Pitching a Press Release? Forget Social, Try Email
In recent years, social media channels have taken the limelight as the preferred platform for communications and connectivity to the masses. Organizations wishing to disseminate information broadly and efficiently are embracing social media as one of their core marketing tools, even using outlets such as Facebook, LinkedIn and Twitter to pitch press releases to journalists. Many government organizations have followed suit, choosing to broadcast their press releases and other important messages via social channels.
While social platforms are an effective means of communication with stakeholders in both sectors, communicators know that every communications tool has a specific purpose and isn’t suited for every communications job, especially media relations.
Reporters and journalists’ opinions of social platforms vary. As they are the primary target of press releases, their perceptions should be taken with great concern. According to a recent article by PR Daily, journalists “view social media more as a tool for self-promotion than for connecting with sources… The biggest groups of respondents said they most often use social media for connecting with viewers and readers or promoting stories.”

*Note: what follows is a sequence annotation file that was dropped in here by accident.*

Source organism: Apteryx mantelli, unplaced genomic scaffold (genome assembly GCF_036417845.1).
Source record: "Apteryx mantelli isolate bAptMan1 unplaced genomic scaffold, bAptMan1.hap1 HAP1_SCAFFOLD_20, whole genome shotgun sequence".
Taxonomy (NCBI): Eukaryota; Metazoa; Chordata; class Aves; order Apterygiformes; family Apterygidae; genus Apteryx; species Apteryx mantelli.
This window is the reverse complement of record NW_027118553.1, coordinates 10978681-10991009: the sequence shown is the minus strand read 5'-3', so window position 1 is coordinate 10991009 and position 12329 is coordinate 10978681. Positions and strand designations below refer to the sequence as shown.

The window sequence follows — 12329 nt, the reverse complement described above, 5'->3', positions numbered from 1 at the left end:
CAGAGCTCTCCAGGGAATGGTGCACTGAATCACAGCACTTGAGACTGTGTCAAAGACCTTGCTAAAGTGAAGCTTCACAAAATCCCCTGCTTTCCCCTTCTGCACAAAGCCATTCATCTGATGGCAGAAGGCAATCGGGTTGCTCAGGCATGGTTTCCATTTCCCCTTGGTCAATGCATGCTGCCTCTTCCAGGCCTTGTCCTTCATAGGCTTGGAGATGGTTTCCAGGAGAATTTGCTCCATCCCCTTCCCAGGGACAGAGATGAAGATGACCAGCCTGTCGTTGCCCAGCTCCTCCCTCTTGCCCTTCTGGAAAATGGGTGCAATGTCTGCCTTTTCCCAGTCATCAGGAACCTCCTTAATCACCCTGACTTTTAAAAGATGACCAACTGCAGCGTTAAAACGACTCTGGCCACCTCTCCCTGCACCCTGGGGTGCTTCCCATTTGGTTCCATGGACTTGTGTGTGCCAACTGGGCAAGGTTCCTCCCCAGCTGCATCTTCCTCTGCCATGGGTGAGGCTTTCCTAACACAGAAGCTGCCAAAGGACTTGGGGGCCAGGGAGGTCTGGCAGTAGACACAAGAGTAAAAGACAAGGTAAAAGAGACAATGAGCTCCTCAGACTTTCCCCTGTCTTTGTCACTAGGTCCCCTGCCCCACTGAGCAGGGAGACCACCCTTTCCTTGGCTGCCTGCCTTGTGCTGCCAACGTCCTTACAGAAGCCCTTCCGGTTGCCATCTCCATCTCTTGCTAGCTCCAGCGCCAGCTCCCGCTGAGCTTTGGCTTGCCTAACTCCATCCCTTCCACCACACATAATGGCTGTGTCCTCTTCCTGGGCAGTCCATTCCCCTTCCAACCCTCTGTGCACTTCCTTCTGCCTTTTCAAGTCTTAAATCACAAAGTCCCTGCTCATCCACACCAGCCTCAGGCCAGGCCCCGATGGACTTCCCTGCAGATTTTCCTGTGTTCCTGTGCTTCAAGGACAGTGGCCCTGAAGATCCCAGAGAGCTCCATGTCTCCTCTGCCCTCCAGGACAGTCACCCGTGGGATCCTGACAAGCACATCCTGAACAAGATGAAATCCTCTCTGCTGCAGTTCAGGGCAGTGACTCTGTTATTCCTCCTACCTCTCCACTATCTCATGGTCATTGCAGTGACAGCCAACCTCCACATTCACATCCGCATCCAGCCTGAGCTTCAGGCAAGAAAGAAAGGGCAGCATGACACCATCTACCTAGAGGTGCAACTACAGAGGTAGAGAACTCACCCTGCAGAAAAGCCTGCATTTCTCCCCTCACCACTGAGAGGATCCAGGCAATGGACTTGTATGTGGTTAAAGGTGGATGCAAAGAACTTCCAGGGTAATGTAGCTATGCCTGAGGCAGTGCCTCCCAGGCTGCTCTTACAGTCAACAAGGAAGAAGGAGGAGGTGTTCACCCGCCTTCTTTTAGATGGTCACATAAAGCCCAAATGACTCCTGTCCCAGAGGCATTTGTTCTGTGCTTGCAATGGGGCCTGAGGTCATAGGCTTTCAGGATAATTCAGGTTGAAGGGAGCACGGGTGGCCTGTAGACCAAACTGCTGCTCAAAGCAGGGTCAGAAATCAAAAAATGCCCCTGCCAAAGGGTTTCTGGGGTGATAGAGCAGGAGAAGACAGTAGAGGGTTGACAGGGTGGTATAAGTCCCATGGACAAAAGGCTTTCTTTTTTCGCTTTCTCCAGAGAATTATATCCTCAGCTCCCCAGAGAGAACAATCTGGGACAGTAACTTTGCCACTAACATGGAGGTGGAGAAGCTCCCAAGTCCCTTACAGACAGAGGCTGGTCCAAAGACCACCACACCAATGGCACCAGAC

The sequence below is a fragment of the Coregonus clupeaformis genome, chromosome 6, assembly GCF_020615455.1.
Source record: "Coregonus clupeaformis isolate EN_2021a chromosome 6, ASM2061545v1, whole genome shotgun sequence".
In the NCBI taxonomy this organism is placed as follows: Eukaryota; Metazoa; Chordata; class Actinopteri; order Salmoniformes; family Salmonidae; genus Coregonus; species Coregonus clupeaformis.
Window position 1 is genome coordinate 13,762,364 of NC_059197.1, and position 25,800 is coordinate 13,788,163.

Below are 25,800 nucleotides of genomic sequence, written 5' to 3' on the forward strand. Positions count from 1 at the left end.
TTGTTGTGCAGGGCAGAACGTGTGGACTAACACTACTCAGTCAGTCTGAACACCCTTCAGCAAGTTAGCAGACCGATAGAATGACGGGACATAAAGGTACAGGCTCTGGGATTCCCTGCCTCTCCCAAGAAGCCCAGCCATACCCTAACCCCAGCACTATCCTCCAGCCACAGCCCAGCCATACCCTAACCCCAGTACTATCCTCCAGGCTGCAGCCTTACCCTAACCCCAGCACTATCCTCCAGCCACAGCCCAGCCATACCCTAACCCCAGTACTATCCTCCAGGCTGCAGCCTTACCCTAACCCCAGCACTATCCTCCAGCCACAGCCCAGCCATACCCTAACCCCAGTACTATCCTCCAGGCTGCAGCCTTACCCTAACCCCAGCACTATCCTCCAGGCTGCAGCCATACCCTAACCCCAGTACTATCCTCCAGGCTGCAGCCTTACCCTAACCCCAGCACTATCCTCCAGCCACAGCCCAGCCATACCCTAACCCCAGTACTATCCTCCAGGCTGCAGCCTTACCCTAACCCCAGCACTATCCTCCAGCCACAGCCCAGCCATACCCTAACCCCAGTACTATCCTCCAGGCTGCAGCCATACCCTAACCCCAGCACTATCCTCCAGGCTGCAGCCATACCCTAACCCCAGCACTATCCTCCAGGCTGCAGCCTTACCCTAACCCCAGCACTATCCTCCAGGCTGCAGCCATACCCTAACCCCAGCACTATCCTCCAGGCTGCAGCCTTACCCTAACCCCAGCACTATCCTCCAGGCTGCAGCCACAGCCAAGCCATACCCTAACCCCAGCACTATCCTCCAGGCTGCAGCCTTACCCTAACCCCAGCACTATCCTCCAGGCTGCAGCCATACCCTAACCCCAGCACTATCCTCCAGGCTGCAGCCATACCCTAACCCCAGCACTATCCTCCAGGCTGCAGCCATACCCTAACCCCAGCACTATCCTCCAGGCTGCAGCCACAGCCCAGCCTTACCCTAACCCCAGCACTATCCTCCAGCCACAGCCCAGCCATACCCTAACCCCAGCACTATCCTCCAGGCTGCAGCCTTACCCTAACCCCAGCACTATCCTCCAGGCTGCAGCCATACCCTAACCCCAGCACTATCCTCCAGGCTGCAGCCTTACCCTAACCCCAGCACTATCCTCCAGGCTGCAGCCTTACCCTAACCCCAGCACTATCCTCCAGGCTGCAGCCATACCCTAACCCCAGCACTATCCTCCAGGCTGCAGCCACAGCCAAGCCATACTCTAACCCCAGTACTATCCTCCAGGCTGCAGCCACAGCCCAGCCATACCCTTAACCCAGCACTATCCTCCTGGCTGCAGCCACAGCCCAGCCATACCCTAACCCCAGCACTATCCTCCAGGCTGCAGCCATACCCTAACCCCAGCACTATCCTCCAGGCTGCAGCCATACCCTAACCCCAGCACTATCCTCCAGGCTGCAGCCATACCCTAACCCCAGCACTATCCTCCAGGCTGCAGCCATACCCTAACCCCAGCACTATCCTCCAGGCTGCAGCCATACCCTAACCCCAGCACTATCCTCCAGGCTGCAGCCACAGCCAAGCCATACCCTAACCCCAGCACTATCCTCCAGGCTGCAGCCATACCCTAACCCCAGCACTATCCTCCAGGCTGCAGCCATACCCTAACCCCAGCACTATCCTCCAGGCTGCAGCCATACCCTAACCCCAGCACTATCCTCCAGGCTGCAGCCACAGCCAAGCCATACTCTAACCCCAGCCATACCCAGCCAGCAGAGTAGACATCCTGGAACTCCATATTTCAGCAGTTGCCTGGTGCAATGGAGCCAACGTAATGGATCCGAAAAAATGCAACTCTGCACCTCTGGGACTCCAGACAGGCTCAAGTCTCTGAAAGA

Furthermore, social media lacks the authority and credibility that email holds. In the same article, reporters were asked to rank on a scale of one to ten their trust in information coming from social media. The predominant group (27.2 percent) gave it a five out of ten. According to PR Daily, reporters prefer pitches and press releases delivered via email: “Nearly half of the respondents—45 percent— said they’d rather not receive pitches through social media at all.”
The journalistic preference for email isn’t surprising. Consider the nature of email versus social media. Social media is transitory and dynamic in nature: it’s hard to keep up with the constant flow of information and easy to miss important messages. Email, on the other hand, is static and unobtrusive. It stays resident in one’s inbox, and can be easily stored, categorized and filed. It lacks the social chatter that may disrupt the focus and impact of a tightly packaged and delivered message. Responses are one-to-one and direct to the sender.
Press releases are staples in government communications. They enable journalists to continue to disseminate important government information to the public. Proponents of social platforms should take caution in using social media as the primary channel to deliver news stories to both journalists and the public. Traditional email communication allows for direct connection and information delivery that supports building a relationship with a reporter over time.